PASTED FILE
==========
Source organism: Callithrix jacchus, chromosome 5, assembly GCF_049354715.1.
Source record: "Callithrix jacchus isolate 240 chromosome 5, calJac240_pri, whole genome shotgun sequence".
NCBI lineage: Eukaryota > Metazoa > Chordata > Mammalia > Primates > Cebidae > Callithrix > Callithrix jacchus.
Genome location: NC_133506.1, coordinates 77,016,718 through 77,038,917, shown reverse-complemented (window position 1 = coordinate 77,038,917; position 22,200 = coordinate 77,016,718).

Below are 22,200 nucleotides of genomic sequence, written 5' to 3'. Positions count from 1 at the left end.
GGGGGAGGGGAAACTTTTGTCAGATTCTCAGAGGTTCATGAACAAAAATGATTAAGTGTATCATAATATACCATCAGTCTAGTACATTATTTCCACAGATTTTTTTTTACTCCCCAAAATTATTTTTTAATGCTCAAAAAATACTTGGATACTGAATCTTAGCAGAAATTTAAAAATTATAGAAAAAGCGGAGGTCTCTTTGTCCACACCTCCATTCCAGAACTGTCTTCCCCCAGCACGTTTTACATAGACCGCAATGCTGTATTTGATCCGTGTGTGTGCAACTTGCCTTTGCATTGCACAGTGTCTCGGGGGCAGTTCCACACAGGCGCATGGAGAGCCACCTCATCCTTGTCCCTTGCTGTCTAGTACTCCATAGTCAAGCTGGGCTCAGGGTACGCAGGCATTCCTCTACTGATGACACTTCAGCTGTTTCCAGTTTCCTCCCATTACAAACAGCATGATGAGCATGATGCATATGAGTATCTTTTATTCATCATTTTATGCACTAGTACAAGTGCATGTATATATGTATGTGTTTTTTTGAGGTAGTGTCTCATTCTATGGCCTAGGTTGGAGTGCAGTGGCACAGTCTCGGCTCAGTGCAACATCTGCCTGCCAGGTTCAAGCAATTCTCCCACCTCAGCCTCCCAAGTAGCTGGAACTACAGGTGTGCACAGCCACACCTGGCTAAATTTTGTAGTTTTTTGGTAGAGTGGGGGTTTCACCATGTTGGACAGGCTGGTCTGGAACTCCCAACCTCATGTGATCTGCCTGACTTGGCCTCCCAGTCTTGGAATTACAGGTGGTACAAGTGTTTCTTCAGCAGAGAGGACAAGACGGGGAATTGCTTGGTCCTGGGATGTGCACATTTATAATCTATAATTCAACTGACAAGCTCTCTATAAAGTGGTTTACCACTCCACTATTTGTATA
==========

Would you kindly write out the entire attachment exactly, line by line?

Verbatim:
Source organism: Callithrix jacchus, chromosome 5, assembly GCF_049354715.1.
Source record: "Callithrix jacchus isolate 240 chromosome 5, calJac240_pri, whole genome shotgun sequence".
NCBI lineage: Eukaryota > Metazoa > Chordata > Mammalia > Primates > Cebidae > Callithrix > Callithrix jacchus.
Genome location: NC_133506.1, coordinates 77,016,718 through 77,038,917, shown reverse-complemented (window position 1 = coordinate 77,038,917; position 22,200 = coordinate 77,016,718).

Below are 22,200 nucleotides of genomic sequence, written 5' to 3'. Positions count from 1 at the left end.
GGGGGAGGGGAAACTTTTGTCAGATTCTCAGAGGTTCATGAACAAAAATGATTAAGTGTATCATAATATACCATCAGTCTAGTACATTATTTCCACAGATTTTTTTTTACTCCCCAAAATTATTTTTTAATGCTCAAAAAATACTTGGATACTGAATCTTAGCAGAAATTTAAAAATTATAGAAAAAGCGGAGGTCTCTTTGTCCACACCTCCATTCCAGAACTGTCTTCCCCCAGCACGTTTTACATAGACCGCAATGCTGTATTTGATCCGTGTGTGTGCAACTTGCCTTTGCATTGCACAGTGTCTCGGGGGCAGTTCCACACAGGCGCATGGAGAGCCACCTCATCCTTGTCCCTTGCTGTCTAGTACTCCATAGTCAAGCTGGGCTCAGGGTACGCAGGCATTCCTCTACTGATGACACTTCAGCTGTTTCCAGTTTCCTCCCATTACAAACAGCATGATGAGCATGATGCATATGAGTATCTTTTATTCATCATTTTATGCACTAGTACAAGTGCATGTATATATGTATGTGTTTTTTTGAGGTAGTGTCTCATTCTATGGCCTAGGTTGGAGTGCAGTGGCACAGTCTCGGCTCAGTGCAACATCTGCCTGCCAGGTTCAAGCAATTCTCCCACCTCAGCCTCCCAAGTAGCTGGAACTACAGGTGTGCACAGCCACACCTGGCTAAATTTTGTAGTTTTTTGGTAGAGTGGGGGTTTCACCATGTTGGACAGGCTGGTCTGGAACTCCCAACCTCATGTGATCTGCCTGACTTGGCCTCCCAGTCTTGGAATTACAGGTGGTACAAGTGTTTCTTCAGCAGAGAGGACAAGACGGGGAATTGCTTGGTCCTGGGATGTGCACATTTATAATCTATAATTCAACTGACAAGCTCTCTATAAAGTGGTTTACCACTCCACTATTTGTATA